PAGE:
In Napoli, this is a legendary, standard dish essentially served in most households as a Sunday or holiday feasts for the family to congregate. It consists of chunks of pork shoulder and beef chuck, slowly braised until it is fragrant, falling apart, melt-in-your mouth tender served over tubular pasta. Even though this falls under the Ragoût category, the Italians borrowed the word Ragoùt from the French and changed it to Ragù. Most Italian where Ragùs are concerned, like Bolognese, rely on tomato based-sauces with ground meats simmering long and low on the stove and Ragoûts have less tomato influences. However, this Ragù has the typical tomato influences and it’s off the charts outstanding.
¼ cup of Olive Oil
1 medium onion – chopped finely
½ LB eachof pork shoulder and beef shoulder or chuck cut into medium sized chunks
½ cup of chopped Pancetta
7-8 slices of Prosciutto di Parma – chopped
3 TBSP of tomato paste
2 ½ of up of full bodied red wine – preferably Italian
2 bay leaves – preferably fresh
1 Cup of basil – chiffonade
2 ½ Cups of Pomi tomato sauce or two 28 oz cans of pureed San Marzano tomatoes
1 TBSP of sugar
Pinch of red pepper flakes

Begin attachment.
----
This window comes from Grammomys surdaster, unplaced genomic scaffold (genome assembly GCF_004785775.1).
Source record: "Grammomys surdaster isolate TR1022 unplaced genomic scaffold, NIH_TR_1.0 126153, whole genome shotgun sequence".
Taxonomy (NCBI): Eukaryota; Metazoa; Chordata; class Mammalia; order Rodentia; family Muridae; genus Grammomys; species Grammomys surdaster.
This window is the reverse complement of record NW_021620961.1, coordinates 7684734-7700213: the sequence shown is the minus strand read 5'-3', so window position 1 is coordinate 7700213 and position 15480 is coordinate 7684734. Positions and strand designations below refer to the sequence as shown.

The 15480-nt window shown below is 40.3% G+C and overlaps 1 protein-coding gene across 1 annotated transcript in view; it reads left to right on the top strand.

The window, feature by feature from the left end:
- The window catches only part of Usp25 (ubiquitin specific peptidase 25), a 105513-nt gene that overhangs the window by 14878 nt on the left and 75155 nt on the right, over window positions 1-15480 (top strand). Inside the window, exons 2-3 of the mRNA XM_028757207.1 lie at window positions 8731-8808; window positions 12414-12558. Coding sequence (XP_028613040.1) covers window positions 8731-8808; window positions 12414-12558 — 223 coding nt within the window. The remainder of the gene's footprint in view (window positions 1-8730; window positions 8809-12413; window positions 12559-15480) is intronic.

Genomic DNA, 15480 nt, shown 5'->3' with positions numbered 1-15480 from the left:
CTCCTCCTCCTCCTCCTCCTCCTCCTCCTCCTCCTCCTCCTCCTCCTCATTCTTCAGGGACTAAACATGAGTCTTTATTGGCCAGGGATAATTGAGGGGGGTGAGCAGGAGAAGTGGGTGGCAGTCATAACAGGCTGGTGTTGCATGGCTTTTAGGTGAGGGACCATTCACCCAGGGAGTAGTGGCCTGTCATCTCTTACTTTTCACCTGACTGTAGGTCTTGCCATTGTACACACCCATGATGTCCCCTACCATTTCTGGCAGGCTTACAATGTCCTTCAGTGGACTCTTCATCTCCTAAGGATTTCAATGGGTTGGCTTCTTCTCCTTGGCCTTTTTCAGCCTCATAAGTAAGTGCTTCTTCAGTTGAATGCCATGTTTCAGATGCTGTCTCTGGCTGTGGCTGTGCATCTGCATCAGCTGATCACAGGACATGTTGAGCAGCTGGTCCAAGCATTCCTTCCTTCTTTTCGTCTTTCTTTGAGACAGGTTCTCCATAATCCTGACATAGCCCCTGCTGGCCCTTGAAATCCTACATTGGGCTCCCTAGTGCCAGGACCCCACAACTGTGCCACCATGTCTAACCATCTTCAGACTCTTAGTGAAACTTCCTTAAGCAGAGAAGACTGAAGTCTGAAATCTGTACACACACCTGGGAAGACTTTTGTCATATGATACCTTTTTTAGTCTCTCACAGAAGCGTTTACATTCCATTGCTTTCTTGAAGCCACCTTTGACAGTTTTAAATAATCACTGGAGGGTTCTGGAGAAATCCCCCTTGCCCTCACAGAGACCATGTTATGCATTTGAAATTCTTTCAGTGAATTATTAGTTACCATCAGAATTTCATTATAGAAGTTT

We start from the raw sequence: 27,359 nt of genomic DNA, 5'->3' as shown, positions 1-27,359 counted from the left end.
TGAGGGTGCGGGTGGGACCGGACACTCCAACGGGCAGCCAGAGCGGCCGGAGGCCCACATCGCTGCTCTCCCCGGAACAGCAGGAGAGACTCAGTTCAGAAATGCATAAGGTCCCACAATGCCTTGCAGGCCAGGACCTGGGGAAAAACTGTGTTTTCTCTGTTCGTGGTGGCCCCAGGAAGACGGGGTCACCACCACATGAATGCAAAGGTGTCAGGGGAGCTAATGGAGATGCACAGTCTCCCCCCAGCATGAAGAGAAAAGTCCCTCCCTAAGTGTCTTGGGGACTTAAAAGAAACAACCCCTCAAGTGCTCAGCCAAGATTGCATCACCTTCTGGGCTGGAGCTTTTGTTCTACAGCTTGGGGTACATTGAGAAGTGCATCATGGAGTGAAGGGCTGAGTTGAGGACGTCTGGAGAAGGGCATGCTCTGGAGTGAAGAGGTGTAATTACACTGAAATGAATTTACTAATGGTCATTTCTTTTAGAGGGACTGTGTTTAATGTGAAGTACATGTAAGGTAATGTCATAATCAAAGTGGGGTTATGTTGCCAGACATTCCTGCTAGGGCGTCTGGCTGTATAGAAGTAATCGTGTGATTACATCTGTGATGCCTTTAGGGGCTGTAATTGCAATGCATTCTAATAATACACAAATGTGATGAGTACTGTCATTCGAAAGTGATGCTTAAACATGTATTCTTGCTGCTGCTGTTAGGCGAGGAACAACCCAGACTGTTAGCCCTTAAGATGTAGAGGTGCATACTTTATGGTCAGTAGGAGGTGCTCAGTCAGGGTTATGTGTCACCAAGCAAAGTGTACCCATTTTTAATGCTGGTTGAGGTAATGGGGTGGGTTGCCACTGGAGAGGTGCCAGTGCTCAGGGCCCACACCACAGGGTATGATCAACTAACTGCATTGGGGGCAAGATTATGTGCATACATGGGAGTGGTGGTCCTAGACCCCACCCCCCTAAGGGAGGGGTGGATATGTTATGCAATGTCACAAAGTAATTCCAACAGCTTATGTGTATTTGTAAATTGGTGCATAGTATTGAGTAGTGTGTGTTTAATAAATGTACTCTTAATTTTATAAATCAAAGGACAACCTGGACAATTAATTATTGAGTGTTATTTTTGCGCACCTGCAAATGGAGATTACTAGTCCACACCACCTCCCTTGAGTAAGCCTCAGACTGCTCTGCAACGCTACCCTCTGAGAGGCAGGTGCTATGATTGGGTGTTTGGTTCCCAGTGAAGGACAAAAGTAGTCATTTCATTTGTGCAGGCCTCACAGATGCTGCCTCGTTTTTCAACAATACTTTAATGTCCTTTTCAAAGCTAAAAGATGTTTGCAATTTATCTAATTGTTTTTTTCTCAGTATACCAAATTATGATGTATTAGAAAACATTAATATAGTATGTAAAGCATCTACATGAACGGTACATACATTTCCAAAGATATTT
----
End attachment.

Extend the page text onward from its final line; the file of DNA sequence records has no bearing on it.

Kosher salt and fresh ground pepper
Pasta – recommended Paccheri or Rigatoni
In a large Dutch oven, heat the oil and brown the pork and beef till brown on all sides, don’t overcrowd the pan. Remove and set aside in a bowl. In the same Dutch oven add the onions and sweat them with a pinch of salt until translucent for about 5-8 minutes, scraping the brown bits on the bottom of the pan, add pancetta, prosciutto and tomato paste cook for a further 10 minutes to allow flavors to meld and to cook off the tomato paste. Add the meats back into the pot, the wine the tomatoes, red pepper flakes and sugar.
Braise for about 2 hours until the meats are very tender and falling apart. Add the basil 1 hour into the cooking. Boil some pasta, drain and reserve about ¼ cup of the pasta water. Add the pasta to the pot and ladle some of the sauce over the pasta, mixing carefully with some of the reserved pasta water.
Serve in deep pasta bowls, with some additional basil chiffonade and some Parmigiano-Reggiano.